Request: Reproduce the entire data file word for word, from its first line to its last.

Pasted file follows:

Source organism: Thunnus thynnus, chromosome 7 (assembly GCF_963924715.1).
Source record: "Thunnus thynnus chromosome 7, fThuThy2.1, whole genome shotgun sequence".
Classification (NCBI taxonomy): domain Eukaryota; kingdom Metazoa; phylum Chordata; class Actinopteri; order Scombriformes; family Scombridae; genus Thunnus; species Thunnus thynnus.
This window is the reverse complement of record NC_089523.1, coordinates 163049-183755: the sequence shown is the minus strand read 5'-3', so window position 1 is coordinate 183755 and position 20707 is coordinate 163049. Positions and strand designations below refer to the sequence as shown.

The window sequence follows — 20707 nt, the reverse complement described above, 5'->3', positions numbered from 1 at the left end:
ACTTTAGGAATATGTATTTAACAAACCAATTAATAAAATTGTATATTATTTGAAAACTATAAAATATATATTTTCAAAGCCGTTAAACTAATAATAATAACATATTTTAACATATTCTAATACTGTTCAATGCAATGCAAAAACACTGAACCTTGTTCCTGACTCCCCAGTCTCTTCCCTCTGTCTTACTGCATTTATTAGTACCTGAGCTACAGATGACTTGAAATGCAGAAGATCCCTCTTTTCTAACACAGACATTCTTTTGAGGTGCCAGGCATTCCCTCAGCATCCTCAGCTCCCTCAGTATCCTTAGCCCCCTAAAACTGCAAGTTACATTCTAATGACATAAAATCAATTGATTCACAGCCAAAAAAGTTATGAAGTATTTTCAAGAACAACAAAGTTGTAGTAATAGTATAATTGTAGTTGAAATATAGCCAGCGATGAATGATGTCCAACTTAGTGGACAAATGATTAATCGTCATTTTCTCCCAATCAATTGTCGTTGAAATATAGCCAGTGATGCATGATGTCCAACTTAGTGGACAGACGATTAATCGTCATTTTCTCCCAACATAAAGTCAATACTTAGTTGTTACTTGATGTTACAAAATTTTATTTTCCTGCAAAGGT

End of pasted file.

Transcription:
Source organism: Thunnus thynnus, chromosome 7 (assembly GCF_963924715.1).
Source record: "Thunnus thynnus chromosome 7, fThuThy2.1, whole genome shotgun sequence".
Classification (NCBI taxonomy): domain Eukaryota; kingdom Metazoa; phylum Chordata; class Actinopteri; order Scombriformes; family Scombridae; genus Thunnus; species Thunnus thynnus.
This window is the reverse complement of record NC_089523.1, coordinates 163049-183755: the sequence shown is the minus strand read 5'-3', so window position 1 is coordinate 183755 and position 20707 is coordinate 163049. Positions and strand designations below refer to the sequence as shown.

The window sequence follows — 20707 nt, the reverse complement described above, 5'->3', positions numbered from 1 at the left end:
ACTTTAGGAATATGTATTTAACAAACCAATTAATAAAATTGTATATTATTTGAAAACTATAAAATATATATTTTCAAAGCCGTTAAACTAATAATAATAACATATTTTAACATATTCTAATACTGTTCAATGCAATGCAAAAACACTGAACCTTGTTCCTGACTCCCCAGTCTCTTCCCTCTGTCTTACTGCATTTATTAGTACCTGAGCTACAGATGACTTGAAATGCAGAAGATCCCTCTTTTCTAACACAGACATTCTTTTGAGGTGCCAGGCATTCCCTCAGCATCCTCAGCTCCCTCAGTATCCTTAGCCCCCTAAAACTGCAAGTTACATTCTAATGACATAAAATCAATTGATTCACAGCCAAAAAAGTTATGAAGTATTTTCAAGAACAACAAAGTTGTAGTAATAGTATAATTGTAGTTGAAATATAGCCAGCGATGAATGATGTCCAACTTAGTGGACAAATGATTAATCGTCATTTTCTCCCAATCAATTGTCGTTGAAATATAGCCAGTGATGCATGATGTCCAACTTAGTGGACAGACGATTAATCGTCATTTTCTCCCAACATAAAGTCAATACTTAGTTGTTACTTGATGTTACAAAATTTTATTTTCCTGCAAAGGT